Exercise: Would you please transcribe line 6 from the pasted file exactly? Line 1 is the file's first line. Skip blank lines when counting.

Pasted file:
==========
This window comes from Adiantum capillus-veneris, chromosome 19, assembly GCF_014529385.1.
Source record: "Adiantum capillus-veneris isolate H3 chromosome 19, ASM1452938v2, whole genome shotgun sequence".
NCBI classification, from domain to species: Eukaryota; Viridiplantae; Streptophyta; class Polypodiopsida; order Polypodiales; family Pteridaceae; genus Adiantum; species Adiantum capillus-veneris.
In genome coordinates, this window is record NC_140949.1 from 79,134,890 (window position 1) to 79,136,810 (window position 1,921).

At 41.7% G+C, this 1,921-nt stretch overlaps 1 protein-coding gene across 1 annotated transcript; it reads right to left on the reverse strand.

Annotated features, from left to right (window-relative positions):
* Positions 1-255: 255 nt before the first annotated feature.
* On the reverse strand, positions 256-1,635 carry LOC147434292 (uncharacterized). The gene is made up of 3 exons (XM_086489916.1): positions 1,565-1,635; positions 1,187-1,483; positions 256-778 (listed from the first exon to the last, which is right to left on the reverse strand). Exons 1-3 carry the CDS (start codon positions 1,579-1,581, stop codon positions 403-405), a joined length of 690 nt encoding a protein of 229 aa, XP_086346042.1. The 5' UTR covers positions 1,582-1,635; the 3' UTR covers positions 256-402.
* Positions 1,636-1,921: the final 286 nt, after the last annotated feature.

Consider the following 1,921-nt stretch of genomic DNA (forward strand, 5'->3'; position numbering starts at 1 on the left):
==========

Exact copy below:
Annotated features, from left to right (window-relative positions):